A Perfect Stranger, by Roxana Robinson

I enjoy short stories, especially at times like these when my attention is a bit fractured. Just now about all I can handle is a powerful short story that can pull me in, tumble me about and let me go, as changed as the person in the story.

This is the first I've read Robinson's work, which was recommended to me by my local indie bookstore. Unsure what to expect, I steeled myself for pranks and allusions and metafictional games. But no. These stories stand four-square, solid and traditional. With great deliberation they capture my attention.

Most of the stories start with a single, declarative sentence: “That summer we rented a house in France, with friends.” No tricks, no mischief, just a simple statement of fact, yet plunging me into the story. Then it continues to draw me in, enticing me with evocative description:

. . . it was a long farmhouse of golden stone, with a faded orange tile roof. In front of it was a flat stretch of pale gravel, shaded by wide trees. The swimming pool was shimmering turquoise, surrounded by high green hedges; along the garden paths were cypress trees—cool, dark sentinels against a light-filled landscape.

These two quotes are from “Assez”, perhaps my favorite story in the book. The situation is not unusual: a woman hoping to use a summer away to regain her husband's interest, sharing a house with a couple who are their closest friends, Nina and John. What makes it stand out is the way Robinson makes me care so deeply, so immediately about these four people as they do ordinary holiday things: touring Roman ruins, shopping in the village, going out to dinner.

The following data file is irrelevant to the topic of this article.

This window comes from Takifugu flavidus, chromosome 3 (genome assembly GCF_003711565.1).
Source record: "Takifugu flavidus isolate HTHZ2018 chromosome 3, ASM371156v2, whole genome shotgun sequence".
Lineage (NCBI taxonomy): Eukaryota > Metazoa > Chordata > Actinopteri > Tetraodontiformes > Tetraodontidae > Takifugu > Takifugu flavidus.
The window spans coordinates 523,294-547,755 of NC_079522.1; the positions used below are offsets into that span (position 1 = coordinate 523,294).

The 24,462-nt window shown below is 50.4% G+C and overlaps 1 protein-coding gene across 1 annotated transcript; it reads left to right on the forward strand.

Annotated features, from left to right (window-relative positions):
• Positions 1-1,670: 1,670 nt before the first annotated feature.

She does it with the detail, the bit of dialogue or description that is fresh and startling, like Steven returning from shopping and proudly stating that he has become “‘a man known to the locals.'” He explains that when he was leaving the vegetable shop and thanked the woman at the counter, as he always did, she not only thanked him back, but added:

“‘à demain.'” Steven looked at us all. “‘Until tomorrow'! She expects me!”
“‘Now that is a real accomplishment,” Nina said generously.

and she offers him one of the olives he's just brought home. A small thing, but the exchange delightfully suggests the friendship between the couples, the trust that can allow a playful boast and equally lighthearted praise. Yet the darkness is there, and Robinson masterfully manages the pace of the story to keep us shifting between the dark and the light.

I have read and reread these stories, at first just enjoying them, and then studying them. I admire the pieces—the pacing, the description, the dialogue, the characterization—but admire even more the way they are put together, the balance perhaps a little different from one story to the next, one a little heavier on action, another on reflection. I also like the different narrative voices: some protagonists are male, some female, a child, a teen, a middle-aged suburbanite.

Although they used to be popular, today's market wisdom is that people don't like to read short stories any more. Do you agree?

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